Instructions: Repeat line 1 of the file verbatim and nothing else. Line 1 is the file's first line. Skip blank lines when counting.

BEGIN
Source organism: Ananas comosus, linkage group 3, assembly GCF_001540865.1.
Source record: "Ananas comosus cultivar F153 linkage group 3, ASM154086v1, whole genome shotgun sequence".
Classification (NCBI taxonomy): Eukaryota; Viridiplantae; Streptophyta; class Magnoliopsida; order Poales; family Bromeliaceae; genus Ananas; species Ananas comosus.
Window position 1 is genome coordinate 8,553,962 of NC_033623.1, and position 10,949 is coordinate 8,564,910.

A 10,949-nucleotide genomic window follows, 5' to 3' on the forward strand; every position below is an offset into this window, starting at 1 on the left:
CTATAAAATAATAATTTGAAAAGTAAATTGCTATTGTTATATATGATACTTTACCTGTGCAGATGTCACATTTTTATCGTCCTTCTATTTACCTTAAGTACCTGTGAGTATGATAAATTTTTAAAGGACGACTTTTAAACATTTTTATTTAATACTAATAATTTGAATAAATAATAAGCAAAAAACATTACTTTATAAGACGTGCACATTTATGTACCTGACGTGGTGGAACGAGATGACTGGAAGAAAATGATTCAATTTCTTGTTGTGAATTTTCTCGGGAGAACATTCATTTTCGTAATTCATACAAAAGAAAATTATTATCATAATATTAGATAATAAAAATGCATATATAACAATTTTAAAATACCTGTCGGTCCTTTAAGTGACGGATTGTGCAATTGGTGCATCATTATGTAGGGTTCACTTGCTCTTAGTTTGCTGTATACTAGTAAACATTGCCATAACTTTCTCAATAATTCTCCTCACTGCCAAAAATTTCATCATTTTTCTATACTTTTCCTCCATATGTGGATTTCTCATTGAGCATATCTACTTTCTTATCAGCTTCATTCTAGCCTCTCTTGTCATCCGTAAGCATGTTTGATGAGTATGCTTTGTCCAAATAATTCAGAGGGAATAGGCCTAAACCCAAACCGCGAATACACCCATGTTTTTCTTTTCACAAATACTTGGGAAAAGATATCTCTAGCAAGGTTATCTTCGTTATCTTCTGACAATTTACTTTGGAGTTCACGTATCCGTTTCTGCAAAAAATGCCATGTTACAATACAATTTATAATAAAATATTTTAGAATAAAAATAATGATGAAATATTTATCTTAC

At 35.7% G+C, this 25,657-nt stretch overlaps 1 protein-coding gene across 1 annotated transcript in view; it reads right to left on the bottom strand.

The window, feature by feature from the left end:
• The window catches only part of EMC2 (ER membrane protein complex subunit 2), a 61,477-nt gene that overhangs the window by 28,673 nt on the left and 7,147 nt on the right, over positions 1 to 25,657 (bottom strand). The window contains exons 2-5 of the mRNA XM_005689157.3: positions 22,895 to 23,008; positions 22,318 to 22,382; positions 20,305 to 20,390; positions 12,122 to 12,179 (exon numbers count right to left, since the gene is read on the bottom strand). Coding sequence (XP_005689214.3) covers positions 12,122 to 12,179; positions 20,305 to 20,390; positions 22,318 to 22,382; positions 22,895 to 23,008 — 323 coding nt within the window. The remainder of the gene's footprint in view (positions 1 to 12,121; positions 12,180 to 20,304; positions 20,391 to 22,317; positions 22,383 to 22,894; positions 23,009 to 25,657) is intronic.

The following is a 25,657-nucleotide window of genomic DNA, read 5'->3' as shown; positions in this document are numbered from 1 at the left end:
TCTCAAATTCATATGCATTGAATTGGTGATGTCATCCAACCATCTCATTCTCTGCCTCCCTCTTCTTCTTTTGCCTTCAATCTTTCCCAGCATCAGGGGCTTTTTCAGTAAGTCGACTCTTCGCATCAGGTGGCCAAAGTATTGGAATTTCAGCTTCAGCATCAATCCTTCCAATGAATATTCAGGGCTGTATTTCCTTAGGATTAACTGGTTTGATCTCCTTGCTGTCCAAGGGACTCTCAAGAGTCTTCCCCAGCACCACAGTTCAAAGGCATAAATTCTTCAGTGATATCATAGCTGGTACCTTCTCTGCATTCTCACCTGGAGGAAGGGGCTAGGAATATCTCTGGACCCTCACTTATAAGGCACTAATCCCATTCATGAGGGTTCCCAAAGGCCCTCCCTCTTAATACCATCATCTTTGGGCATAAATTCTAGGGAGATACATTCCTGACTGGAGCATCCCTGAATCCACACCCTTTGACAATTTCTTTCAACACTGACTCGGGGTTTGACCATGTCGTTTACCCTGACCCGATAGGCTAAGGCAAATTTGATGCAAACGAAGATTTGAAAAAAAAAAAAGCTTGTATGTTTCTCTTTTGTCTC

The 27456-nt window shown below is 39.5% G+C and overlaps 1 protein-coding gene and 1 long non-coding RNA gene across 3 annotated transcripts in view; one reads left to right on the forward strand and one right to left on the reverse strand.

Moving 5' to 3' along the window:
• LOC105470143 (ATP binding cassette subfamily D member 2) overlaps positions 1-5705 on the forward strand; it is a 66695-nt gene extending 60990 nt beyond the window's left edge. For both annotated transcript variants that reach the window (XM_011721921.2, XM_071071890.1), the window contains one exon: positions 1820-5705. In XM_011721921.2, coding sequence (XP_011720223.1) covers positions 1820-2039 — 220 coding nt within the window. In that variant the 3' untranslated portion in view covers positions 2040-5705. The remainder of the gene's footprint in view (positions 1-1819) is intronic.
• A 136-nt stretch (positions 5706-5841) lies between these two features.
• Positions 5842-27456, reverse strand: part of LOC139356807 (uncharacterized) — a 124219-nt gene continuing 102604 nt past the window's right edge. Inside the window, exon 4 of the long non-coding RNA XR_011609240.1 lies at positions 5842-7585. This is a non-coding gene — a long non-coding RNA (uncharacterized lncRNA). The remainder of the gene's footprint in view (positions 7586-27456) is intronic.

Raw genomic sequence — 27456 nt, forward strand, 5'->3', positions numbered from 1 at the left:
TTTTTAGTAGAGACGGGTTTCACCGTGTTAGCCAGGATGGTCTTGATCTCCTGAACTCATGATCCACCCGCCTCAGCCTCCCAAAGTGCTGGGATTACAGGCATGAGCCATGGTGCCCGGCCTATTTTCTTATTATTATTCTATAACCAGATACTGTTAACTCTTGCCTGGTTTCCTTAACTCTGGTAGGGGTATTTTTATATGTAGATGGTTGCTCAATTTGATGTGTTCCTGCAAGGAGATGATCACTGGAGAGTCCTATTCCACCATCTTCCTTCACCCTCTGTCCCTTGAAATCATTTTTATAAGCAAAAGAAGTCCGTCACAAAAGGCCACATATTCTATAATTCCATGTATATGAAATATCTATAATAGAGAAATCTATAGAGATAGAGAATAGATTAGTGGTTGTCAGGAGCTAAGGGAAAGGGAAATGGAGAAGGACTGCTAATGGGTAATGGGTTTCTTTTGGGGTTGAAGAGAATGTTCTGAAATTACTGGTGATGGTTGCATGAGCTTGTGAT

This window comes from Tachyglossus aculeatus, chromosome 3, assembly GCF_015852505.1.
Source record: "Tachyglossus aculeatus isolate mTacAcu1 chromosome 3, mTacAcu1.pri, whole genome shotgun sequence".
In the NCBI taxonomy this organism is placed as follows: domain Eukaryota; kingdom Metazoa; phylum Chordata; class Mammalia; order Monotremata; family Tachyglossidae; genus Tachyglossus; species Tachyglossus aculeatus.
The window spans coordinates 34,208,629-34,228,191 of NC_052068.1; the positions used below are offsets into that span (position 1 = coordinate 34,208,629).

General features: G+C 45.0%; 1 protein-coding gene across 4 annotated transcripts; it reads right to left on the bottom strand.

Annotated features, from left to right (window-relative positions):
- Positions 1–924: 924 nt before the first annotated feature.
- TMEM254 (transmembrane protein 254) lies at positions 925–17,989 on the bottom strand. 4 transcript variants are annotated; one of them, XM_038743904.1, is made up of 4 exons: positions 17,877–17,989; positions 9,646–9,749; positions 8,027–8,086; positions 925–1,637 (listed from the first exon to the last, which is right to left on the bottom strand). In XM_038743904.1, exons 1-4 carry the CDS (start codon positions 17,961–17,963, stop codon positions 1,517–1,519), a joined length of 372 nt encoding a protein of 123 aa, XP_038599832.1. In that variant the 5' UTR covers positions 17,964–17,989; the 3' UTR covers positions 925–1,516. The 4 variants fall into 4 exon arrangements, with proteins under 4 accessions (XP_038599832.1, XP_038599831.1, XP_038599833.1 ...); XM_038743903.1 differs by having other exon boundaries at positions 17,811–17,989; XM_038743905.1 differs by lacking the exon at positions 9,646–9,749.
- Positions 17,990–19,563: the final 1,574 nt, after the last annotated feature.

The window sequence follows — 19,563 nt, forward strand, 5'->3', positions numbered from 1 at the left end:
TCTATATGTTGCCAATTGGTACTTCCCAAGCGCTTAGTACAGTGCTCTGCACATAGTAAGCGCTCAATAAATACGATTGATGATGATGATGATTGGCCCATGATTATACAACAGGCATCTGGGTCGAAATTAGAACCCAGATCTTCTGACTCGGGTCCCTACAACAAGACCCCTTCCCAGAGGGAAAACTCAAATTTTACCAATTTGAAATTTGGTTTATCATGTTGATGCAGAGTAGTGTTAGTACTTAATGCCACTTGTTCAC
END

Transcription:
Source organism: Ananas comosus, linkage group 3, assembly GCF_001540865.1.